The interesting part was to see the way they were thinking about the game, and the different approach they took in order to understand the challenges of the gameplay. It helped me create a mental model I could map and use as a reference.
Based on the research data, I managed to identify some essential themes and patterns that I used to create the primary persona profile.
The in depth survey questions I asked previously proved to be invaluable and helped reveal specific psychological characteristics that defined our target audience.
The primary persona was a 16 years old high school male student, playing online strategy games for a few of hours a day. He chooses his games based on how interesting the game mechanics are and is willing to pay for them, make in-game purchases or pay a monthly subscription.
Most of the game elements were build based on one or more of the 23 mechanisms I identified in my research. All of them were used to help the app offer a superior experience to users and increase players' engagement, without influencing them do something they wouldn’t normally do.
Techniques like the endowed progress effect, hedonic adaptation, loss aversion or self determination theory were integrated into the gameplay and tried to hook users by providing extra motivation to play the game.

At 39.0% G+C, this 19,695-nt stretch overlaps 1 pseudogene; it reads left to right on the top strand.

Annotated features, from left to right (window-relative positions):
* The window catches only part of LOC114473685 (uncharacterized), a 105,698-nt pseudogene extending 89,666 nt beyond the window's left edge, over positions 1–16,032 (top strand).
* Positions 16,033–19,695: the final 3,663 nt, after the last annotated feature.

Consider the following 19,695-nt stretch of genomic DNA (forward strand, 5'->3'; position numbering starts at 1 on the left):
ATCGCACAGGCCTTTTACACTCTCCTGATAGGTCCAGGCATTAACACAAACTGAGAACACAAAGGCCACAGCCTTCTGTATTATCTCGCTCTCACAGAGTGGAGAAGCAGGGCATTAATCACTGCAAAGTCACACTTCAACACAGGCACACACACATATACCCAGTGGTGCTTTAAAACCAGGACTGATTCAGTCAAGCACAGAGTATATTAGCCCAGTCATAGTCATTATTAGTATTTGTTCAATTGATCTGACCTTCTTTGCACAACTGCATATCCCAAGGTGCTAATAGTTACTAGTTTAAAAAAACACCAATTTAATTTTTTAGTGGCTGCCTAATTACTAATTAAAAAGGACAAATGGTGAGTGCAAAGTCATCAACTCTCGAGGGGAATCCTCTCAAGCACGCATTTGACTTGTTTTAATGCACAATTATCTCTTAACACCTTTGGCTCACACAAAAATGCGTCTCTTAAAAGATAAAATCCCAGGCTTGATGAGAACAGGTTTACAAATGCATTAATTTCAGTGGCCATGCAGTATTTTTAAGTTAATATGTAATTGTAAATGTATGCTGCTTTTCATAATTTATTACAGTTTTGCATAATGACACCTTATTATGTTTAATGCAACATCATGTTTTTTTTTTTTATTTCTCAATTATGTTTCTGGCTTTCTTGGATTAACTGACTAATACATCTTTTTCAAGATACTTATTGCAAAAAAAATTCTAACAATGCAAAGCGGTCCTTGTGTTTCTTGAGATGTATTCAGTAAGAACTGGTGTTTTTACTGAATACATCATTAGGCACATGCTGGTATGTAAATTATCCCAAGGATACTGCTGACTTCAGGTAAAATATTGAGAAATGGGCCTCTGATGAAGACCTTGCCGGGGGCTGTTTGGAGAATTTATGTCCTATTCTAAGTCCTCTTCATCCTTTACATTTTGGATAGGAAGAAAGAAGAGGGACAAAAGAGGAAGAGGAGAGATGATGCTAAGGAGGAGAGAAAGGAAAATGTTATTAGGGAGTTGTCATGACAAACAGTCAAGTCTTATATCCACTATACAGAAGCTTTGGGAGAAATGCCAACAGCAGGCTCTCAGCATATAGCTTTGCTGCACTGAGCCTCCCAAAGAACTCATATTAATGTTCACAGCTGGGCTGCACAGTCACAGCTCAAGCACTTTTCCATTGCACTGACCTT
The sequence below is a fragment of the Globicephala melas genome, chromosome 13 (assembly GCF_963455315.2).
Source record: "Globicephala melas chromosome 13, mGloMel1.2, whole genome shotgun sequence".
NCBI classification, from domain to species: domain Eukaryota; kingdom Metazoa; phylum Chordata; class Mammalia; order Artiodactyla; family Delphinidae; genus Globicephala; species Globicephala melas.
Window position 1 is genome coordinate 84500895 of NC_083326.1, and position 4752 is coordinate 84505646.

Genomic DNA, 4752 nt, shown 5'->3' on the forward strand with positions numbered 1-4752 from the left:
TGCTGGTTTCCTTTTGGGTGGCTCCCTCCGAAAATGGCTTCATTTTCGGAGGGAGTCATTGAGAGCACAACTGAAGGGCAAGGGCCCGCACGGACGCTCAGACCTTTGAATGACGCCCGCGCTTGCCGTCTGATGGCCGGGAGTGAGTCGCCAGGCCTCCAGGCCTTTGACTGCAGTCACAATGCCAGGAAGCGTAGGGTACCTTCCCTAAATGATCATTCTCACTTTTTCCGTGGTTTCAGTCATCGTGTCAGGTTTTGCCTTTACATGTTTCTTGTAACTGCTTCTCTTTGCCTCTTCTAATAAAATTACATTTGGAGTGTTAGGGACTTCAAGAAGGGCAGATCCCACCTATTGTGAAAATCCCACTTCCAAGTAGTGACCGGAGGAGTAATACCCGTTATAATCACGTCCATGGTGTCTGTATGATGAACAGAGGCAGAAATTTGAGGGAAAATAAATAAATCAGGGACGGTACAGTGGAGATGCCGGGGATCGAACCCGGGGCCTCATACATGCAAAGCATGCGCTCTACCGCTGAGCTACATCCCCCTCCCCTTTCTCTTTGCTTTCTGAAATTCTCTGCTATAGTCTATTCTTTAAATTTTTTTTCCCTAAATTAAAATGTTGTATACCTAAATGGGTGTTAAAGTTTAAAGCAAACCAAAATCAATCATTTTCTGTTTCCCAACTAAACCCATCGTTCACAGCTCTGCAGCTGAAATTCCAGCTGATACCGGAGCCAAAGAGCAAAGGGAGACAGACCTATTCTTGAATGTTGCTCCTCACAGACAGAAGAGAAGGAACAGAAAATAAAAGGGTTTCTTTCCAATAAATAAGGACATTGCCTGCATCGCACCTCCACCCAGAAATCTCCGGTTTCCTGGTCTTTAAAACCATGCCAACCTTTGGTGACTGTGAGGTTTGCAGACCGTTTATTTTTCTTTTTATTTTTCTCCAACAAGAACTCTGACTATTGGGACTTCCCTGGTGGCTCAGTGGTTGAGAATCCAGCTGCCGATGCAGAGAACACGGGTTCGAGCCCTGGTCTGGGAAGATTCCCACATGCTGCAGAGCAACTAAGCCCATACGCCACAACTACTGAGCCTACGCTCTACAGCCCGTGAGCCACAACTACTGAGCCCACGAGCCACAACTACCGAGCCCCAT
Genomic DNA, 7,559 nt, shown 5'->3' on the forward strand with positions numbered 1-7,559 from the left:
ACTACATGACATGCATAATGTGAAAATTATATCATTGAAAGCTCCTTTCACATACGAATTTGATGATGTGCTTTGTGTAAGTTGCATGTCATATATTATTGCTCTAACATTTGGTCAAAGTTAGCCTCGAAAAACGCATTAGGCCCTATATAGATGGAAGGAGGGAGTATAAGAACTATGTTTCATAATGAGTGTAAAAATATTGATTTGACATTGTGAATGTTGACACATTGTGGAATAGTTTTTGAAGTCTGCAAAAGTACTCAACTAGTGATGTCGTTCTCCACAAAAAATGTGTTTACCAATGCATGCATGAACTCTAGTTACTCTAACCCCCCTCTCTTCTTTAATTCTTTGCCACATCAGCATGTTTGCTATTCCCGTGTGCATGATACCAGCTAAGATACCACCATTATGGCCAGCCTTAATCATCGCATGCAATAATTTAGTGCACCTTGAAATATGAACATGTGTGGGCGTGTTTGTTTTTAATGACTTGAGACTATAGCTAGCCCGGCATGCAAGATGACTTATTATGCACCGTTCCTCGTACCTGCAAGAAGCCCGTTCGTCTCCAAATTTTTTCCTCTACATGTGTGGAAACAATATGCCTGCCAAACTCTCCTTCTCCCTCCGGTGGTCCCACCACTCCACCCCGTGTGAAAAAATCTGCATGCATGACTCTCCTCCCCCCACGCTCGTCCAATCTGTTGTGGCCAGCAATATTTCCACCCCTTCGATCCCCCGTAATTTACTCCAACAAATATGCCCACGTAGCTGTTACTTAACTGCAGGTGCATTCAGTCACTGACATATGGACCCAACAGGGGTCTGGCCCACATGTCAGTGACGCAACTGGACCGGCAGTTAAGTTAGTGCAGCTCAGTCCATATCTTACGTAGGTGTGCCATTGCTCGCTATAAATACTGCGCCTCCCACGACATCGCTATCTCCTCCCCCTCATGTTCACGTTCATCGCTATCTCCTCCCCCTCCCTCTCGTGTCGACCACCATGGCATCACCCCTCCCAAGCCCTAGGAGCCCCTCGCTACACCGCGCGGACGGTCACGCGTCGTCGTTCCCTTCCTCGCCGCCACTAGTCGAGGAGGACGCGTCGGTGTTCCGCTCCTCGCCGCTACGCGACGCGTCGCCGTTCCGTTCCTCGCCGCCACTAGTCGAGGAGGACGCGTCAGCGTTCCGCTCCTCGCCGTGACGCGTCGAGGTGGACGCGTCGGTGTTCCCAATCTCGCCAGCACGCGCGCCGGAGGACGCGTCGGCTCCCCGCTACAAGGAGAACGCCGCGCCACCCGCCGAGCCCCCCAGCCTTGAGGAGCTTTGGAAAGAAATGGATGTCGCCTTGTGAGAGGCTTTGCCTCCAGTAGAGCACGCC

To test our idea, we decided to build an MVP, so the structure had to be selective in regards to features, but also offer a basic experience of the gameplay in order to provide a relevant result.
In order to do this, I focused on delivering the main user journey in which users could manage lands on the map and removed some of the features that were not essential for the MVP, like land customization, user interactions and expansions.
I used sketches throughout the entire process to visualize connections between game elements, represent user flows or high level ideas. Sketching a high fidelity version of the app helped mostly with feedback. Since I was not investing a lot of time into drawing the screens, I was able to change my mind and iterate without a major effect on my deadline.
Ever since I started designing the game, I had an idea on how the app layout should look but when I actually started sketching I realized there were a lot more options to take into consideration.
I drew them all, picked a few, drew them again in context and chose a version that highlighted the map and offered enough information without occupying too much screen real estate.
In order to test the interaction design of the MVP, I went further and converted the sketches into a digital prototype. I used Axure since they offered decent mobile support and let me simulate a few micro interactions.
I used the prototype to see how the app would feel in a digital form and to understand if there are any changes required. I also used it to get feedback from friends, colleagues and other players, observe their way of interacting with the main elements of the game and iterate based on the test results.
As it was a personal side project, I also did the visual design for the app. I tried to keep things simple so the map remains the main focus of the game, yet still be able to have a look and feel that we can use onwards. It took several iterations but in the end we had a version to implement. Below are some of the screens.
Developing the app is still in progress and I am currently working with 2 friends, both developers, to implement the MVP. The game itself is very challenging both from a technological and design perspective, due to the enormous amount of information that needs to be handled but that is what we love about it.